Archive for Tuesday, June 11, 1996


June 11, 1996


— Officially it's known as the Big Blue Caravan, but it might just as well be called the Kansas University Football Revival.

In the tradition of the traveling religious revival, the Caravan rolls all over the state, and KU football coach Glen Mason takes to the pulpit not to convert the masses but to preach the faith of KU football.

Call it the gospel according to Glen. Or, maybe, Footballapalooza.

"We're in the entertainment business," Mason said. "The thought of giving a speech to a large group horrifies some people. It doesn't bother me."

By summer's end, the Caravan will have made 13 stops -- in Goodland, Garden City, Dodge City, Hays, Hutchinson, Pittsburg, Hiawatha, Topeka, Salina, Emporia, Leavenworth, Wichita and Bartlesville, Okla. Mason makes most of the trips, but he's been known to send top assistants Golden Pat Ruel and Mike Hankwitz on occasion.

Attendance varies, from the 60 or so who showed up in Bartlesville to the hundreds who attend in Wichita. Around 200 crimson-and-bluebloods turned out last week in Topeka.

The program varies from site to site, but the message remains the same.

Take the Topeka stop, for example. The program started with a message from the president of the local chapter of the Alumni Association. Radio voice Max Falkenstien served as emcee. After addresses from KU vice chancellor for student affairs David Ambler and KU athletic director Bob Frederick -- and a round of Jayhawk trivia -- Mason took the stand, where he ran through a humorous review of the Jayhawks' surprising '95 season, previewed the upcoming season, and touched on topics like the impending Big 12 and the rehabilitation of quarterback Ben Rutz.

"After you do a couple, you're saying basically the same thing," Mason said. "I have a basic outline I try to follow. I always try to give somebody some type of insight. If they're a fan of college athletics or KU athletics, I try to give them a different perspective. I try to give them information, but I also try to be entertaining. That's just my style."

'I enjoy it when I'm there'

Some coaches might balk at the thought of spending their summers canvassing the state, but Mason accepts it as his duty.

"I'd be less than honest if I said some nights I wouldn't get home and think, 'I have to go to work the next morning.' But you have to view it as part of your job," Mason said. "We've got some people who are very loyal supporters. All I can do is give them a little of my time. I enjoy it once I'm there."

At least Mason admits to an ulterior motive.

Maybe, just maybe, he figures, by fertilizing the grass roots he might plant the seed of doubt the next time someone calls for his head.

"Some coaches say, 'You win, you stay. You lose, you go.' And that's true," Mason said. "But there's a right way to do things. From a personal standpoint, if you stand around and talk to someone, they feel like they got to know you a little bit."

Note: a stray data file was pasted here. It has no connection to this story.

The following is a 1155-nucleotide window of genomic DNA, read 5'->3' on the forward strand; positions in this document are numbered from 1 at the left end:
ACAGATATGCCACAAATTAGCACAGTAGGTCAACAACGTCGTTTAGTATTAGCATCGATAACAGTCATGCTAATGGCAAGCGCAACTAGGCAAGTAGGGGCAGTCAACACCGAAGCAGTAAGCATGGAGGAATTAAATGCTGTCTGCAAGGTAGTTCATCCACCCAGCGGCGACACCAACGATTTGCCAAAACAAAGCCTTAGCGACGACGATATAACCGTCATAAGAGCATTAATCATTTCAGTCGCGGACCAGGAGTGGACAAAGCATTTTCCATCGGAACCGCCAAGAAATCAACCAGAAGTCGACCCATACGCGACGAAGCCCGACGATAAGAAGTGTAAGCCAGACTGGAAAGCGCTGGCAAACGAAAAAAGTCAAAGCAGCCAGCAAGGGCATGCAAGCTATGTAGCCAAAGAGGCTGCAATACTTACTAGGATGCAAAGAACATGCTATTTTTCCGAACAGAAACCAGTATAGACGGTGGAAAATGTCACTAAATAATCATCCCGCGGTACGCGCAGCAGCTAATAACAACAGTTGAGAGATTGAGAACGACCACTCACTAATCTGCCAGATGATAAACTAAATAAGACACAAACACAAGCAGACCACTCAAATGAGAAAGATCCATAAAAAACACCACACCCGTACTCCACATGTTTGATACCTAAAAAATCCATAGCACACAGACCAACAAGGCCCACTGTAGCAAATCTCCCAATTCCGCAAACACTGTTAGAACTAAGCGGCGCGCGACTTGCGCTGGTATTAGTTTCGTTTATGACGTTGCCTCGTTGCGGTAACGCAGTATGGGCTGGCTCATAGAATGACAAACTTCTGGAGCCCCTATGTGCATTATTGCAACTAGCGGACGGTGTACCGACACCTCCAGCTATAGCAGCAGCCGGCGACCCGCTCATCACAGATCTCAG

Mason is more than willing to press the flesh.

Rather than hide in a corner until he's introduced, he'll mingle, chatting up everyone from the biggest booster to the smallest fan.

"You don't want your time to be capitalized by one person, one way or the other," Mason said. "I enjoy meeting people, and I want to meet as many as possible in the time allowed."

Georgia on their minds?

The football caravan is not a new idea. Mason has made the tour, in some form or another, every summer during his eight-year tenure.

Mason said he found little difference in the mood from year to year. He said he was received as warmly this summer -- hot on the heels of a stunning 10-2, top-10 season -- as he was after the 1-10 of 1988.

"A lot of people got a lot of enjoyment out of last year. Maybe, because of last year, they're in a better mood," Mason said. "But I've found the people of Kansas to be very friendly and very nice. Sometimes the turnouts are larger. But I wouldn't say there's a whole big difference over the years. And I'd be disappointed if there was."

Rarely is a disparaging word uttered, and rarely, Mason said, does the topic of Georgia -- the school Mason agreed to coach last December before he reversed course and decided to return to KU for his ninth season -- arise.

"There are a number of people who've said, 'We're glad you changed your mind,'" Mason said. "But it doesn't come up that often.

"In the history of Kansas football, no one has turned down an opportunity like Georgia. Many football coaches here never turned down an opportunity."

Just like Mason rarely turns down the opportunity to sell KU football to the masses.

"You just accept it as part of the job," he said. "I like talking to people. I like meeting new people. After a while, you start to recognize the same people, year after year. You hope they come away from it thinking maybe they got to know me a little better."

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